Lukenbill Estates Development
As an example, the Lukenbill Estates Development located northwest of Williston may eventually support up to 300 park model homes ranging in size from two to three bedrooms. Lukenbill will be one of the largest subdivisions in the Bakken region serviced by a community wastewater treatment and disposal system, if not the largest. As of spring 2013, 80 of the 300 homes and approximately one-third of the treatment and disposal system has been constructed.
Onsite wastewater treatment starts with collection. The Lukenbill treatment system utilizes an Orenco Septic Tank Effluent Pumping System (STEP) designed by KLJ Engineering that includes septic tanks located on each lot for primary treatment and solids settling. Pumps and filters are incorporated within each tank and liquid wastewater is pumped to 4-inch mainlines in the road and eventually to the treatment site. Secondary treatment is provided via Orenco’s AX-MAX technology.
Following treatment, effluent flows to a number of dosing tanks, where the treated water is pressure dosed with 3 hp pumps to infiltration trenches designed by SD Consulting Group utilizing Infiltrator Quick4 Standard chambers. The first phase, consisting of 100 lots, was constructed in 2012 and is approximately nine acres including the primary and reserve treatment and disposal areas. Soil conditions, analyzed via more than 20 test pits, generally consist of silt loam with an EPA-suggested loading rate of 0.8 gallons per day per square foot for secondary treated effluent. The drainfield is located adjacent to an existing oil well in an area otherwise undevelopable due to setback restrictions. Phase 2 of the project will be constructed north and east of the oil well and will consist of an additional 15 acres of primary and reserve drainfield area with a total of 2,532 chambers used in the Phase I and Phase 2 drainfield system. The maximum design flow of the facility could reach up to 90,000 gallons per day at full build-out.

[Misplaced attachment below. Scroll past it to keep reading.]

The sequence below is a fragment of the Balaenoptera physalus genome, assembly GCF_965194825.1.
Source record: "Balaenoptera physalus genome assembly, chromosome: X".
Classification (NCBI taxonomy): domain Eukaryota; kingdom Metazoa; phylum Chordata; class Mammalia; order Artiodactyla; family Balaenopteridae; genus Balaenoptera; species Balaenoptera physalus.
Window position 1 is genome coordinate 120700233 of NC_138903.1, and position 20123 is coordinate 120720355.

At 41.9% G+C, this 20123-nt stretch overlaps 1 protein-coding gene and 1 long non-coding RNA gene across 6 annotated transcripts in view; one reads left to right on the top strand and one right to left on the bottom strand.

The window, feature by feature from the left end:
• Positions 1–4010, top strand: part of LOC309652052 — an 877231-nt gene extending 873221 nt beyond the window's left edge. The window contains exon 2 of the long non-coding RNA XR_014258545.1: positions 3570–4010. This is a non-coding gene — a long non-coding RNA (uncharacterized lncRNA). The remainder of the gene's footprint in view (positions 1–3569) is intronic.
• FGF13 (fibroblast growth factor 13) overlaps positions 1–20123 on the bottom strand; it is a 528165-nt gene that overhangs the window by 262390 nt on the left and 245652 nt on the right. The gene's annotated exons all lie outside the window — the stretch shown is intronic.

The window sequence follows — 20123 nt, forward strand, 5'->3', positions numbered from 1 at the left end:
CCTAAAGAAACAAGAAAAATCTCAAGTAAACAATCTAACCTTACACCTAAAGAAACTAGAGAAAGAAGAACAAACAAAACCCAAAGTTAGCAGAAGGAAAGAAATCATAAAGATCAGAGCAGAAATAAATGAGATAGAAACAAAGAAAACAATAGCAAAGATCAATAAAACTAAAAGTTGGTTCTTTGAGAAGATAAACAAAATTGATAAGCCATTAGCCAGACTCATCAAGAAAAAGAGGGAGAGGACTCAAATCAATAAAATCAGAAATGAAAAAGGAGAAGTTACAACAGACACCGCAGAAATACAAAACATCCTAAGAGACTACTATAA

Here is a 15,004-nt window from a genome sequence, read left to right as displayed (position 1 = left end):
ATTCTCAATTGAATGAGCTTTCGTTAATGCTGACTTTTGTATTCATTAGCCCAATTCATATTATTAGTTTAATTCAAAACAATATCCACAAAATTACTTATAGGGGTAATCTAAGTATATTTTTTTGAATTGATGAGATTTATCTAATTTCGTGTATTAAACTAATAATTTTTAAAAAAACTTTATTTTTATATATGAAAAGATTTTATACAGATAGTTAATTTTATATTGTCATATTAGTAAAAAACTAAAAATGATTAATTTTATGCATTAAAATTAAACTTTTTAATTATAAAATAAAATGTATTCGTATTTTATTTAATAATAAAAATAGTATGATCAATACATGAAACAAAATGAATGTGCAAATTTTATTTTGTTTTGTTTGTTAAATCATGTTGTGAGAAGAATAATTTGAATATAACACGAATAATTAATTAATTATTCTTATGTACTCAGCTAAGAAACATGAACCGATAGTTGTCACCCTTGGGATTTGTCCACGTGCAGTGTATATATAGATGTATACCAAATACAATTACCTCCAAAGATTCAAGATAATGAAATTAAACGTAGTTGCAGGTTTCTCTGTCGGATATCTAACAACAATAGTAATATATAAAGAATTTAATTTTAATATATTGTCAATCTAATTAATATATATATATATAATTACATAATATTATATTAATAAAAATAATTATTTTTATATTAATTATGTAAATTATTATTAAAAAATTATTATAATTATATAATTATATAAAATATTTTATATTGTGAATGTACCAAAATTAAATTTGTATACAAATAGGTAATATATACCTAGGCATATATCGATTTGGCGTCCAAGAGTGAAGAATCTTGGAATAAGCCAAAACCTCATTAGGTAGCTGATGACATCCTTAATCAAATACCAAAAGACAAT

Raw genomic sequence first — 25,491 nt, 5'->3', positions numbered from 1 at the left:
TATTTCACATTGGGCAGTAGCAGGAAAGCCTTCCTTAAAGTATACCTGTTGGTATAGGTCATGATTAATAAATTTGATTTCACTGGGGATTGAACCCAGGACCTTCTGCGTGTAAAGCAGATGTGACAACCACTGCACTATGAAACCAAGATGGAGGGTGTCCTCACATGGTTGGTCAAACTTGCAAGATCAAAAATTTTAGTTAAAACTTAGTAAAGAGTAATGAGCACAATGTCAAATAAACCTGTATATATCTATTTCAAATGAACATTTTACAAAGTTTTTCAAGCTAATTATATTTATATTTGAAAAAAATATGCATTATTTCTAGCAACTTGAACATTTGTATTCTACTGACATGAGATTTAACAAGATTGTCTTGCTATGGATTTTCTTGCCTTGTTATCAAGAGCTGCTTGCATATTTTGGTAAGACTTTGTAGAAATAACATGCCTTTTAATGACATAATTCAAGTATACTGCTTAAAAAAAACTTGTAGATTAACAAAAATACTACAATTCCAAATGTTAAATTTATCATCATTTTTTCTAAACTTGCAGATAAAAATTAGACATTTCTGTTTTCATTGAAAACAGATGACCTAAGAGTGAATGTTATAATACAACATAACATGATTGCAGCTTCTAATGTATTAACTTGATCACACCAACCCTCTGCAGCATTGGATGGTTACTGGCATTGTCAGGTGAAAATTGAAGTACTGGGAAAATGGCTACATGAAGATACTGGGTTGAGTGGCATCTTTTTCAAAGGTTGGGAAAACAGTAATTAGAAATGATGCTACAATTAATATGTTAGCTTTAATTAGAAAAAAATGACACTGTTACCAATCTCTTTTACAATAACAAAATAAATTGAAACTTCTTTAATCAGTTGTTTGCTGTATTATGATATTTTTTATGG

The challenges in the Bakken region are similar to other oil producing areas. Other oil plays, such as the Marcellus Shale in Pennsylvania, the Eagle Ford Shale in Texas, and the Green River Shale in Colorado, are all located in generally remote locations with limited access to regional infrastructure. If these areas continue to grow as expected, they will need to look at onsite solutions such as large soil disposal fields to solve their wastewater problems. In addition, pipeline companies often need temporary housing for their workers as the pipelines build out. Some secondary treatment systems, like the AX-MAX, are modular and easy to move as the camps and pipelines progress.
Development in the Bakken is not expected to slow down any time soon. Even if communities continually upgrade their regional treatment facilities, there will still be a need for onsite wastewater treatment and soil disposal in rural areas near worker housing facilities and well sites. If the land area is available, large soil disposal systems may be the preferred approach by most developers due to the ease of operation, successful track record, and relatively easy approval pathway. These reasons, combined with the environmental benefits, will ensure the technology will remain a good option throughout the oil boom.